Lawsuit Filed Against Ameristar Casino in Colorado by Disgruntled Gambler

Card counting has long been a source of conflict and discussion in the world of gaming. While casinos frown on it and frequently take steps to discourage or penalize players who engage in it, the legal situation around card counting is not always clear. In the context of a lawsuit against Ameristar Casino in Black Hawk, Colorado, one recent instance demonstrates the complicated legal issues related with card counting.

Card counting, a tactic commonly used in blackjack, is keeping track of the cards dealt in order to gain an advantage over the casino. Card counting is not widely categorized as illegal in many jurisdictions across the United jurisdictions, despite its terrible image among casinos. Casinos generally see card counters as formidable opponents because of their expertise and analytical prowess.

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The incident in question unfolded at Ameristar Casino in Black Hawk, Colorado. On October 19, 2021, a player identified by the initials J.S. found himself embroiled in a legal battle following a session of blackjack. The player, hailing from Georgia, alleged that he was prevented from leaving the casino premises after being accused of card counting. Notably, his lawsuit underscored that card counting is not deemed illegal in Colorado.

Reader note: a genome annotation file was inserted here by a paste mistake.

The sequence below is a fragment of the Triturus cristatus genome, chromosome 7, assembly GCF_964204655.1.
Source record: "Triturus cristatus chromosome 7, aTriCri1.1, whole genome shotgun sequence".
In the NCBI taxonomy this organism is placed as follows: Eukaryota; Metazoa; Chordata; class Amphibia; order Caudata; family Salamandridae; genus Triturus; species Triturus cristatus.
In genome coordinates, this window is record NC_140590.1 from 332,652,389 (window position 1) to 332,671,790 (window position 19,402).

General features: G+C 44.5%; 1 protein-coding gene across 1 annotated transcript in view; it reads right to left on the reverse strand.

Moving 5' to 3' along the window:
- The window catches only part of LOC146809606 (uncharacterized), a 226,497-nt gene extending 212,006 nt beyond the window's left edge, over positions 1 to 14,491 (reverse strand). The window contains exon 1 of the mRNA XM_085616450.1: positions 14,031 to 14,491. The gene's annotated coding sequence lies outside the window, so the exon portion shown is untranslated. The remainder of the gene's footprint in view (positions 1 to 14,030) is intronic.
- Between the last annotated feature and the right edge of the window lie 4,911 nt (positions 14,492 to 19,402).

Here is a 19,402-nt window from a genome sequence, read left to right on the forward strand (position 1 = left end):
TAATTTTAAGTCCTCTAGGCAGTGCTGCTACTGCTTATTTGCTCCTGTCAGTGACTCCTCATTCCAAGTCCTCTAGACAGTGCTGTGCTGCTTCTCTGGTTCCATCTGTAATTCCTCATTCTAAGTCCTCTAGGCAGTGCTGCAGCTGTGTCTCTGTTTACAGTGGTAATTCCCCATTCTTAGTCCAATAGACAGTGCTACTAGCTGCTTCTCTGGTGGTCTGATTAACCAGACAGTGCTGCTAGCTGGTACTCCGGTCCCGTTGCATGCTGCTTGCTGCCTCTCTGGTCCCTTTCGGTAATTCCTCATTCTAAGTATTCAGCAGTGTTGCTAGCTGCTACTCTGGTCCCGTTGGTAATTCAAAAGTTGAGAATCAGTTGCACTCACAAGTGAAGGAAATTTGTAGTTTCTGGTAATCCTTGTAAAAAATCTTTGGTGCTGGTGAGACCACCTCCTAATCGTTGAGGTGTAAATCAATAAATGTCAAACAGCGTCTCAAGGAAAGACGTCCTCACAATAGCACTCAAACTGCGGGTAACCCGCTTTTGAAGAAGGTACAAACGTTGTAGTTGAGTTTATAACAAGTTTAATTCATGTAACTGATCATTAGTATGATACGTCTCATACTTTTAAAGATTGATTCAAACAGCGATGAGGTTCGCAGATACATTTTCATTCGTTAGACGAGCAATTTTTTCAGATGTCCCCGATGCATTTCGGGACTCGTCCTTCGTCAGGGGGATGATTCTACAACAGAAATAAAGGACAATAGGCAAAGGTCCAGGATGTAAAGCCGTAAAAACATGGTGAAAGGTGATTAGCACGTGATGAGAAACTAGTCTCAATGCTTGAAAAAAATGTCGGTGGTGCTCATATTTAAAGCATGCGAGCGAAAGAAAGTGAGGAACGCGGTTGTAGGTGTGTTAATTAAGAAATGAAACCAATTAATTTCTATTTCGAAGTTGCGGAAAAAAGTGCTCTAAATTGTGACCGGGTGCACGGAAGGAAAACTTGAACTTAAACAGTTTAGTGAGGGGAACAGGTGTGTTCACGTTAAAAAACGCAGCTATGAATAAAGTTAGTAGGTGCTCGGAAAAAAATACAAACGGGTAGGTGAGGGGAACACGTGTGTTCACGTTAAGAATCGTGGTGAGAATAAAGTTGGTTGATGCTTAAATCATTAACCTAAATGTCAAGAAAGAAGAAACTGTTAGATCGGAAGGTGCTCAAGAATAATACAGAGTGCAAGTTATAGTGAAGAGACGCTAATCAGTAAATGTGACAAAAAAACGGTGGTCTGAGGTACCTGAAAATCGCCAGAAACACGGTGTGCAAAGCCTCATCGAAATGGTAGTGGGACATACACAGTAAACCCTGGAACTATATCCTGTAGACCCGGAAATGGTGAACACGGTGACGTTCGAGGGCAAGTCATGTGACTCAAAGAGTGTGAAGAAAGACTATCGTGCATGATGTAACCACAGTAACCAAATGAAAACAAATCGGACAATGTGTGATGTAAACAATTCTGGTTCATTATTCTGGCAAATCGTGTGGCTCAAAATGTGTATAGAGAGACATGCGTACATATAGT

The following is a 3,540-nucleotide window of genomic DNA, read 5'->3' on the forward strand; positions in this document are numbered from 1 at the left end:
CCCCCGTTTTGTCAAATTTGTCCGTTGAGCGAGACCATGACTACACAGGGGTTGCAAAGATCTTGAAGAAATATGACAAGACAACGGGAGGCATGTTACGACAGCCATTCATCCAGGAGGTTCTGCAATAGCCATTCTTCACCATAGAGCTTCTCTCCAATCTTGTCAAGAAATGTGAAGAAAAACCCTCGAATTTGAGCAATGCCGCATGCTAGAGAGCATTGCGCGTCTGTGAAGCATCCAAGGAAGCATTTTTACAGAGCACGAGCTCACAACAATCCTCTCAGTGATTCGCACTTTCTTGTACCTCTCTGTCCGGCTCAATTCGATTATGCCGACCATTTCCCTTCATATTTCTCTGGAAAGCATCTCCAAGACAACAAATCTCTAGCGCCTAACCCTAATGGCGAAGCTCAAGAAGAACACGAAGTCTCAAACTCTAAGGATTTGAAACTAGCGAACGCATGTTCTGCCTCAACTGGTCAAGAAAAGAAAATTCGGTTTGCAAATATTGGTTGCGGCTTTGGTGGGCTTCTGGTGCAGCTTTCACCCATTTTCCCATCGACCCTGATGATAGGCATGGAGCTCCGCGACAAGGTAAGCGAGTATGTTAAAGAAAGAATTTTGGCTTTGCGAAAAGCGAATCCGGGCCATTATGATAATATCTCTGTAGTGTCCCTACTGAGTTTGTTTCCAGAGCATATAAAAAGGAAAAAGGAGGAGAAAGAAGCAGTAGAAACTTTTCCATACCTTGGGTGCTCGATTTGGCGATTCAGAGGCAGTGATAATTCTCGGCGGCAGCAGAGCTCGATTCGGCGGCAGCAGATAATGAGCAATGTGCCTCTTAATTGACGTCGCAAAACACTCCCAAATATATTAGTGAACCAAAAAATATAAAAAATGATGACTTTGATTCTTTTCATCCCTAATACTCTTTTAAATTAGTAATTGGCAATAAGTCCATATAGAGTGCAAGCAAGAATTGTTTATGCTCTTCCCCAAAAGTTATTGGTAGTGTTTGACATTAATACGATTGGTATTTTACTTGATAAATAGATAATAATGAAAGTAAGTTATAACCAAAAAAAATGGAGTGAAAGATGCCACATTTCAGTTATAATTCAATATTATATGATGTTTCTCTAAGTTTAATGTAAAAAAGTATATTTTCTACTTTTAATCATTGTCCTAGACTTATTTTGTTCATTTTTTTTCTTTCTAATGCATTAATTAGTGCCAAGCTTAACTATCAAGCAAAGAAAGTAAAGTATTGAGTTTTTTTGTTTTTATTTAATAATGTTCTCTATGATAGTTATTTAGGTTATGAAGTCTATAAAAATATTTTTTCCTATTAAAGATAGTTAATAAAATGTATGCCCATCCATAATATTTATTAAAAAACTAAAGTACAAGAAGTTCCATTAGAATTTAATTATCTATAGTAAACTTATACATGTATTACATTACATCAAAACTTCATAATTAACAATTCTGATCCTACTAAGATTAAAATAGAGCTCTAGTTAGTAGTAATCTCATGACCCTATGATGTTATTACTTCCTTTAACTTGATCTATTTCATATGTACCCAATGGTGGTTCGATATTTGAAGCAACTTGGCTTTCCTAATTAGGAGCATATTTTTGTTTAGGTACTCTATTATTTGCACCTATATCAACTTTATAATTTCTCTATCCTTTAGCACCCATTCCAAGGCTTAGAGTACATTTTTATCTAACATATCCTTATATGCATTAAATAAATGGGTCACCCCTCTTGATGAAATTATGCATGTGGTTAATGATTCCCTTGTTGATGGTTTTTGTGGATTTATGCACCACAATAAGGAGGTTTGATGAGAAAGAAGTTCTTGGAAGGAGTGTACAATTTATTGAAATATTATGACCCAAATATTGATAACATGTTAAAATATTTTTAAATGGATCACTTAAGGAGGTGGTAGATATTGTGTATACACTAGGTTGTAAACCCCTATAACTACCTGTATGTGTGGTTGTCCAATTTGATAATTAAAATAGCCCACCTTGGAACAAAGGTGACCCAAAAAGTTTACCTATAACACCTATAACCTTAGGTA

J.S.’s lawsuit raised several legal allegations against Ameristar Casino. He contended that his Fourth Amendment rights had been violated due to an unwarranted detention without probable cause. The plaintiff further claimed false imprisonment due to inadequate law enforcement training. Seeking both punitive and compensatory damages, J.S. filed for $3 million in total compensation, along with coverage for legal fees associated with the trial.

Despite the lawsuit and the alleged refusal of the casino to honor his chips, card counting itself remains an enigmatic legal realm. Daniel Carr, a spokesperson for the Colorado Department of Revenue, elucidated the situation. Carr affirmed that counting cards using one’s mental acumen is not against the law. However, he clarified that employing card-marking techniques or utilizing technological devices to manipulate game outcomes could be considered illegal.

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Carr emphasized that while players adept at card counting might face the possibility of being asked to leave or barred from blackjack tables, the act of counting cards remains within the boundaries of the law in Colorado. The nuanced distinction between mental card counting and more manipulative practices underscores the intricate legal tightrope that both players and casinos tread.

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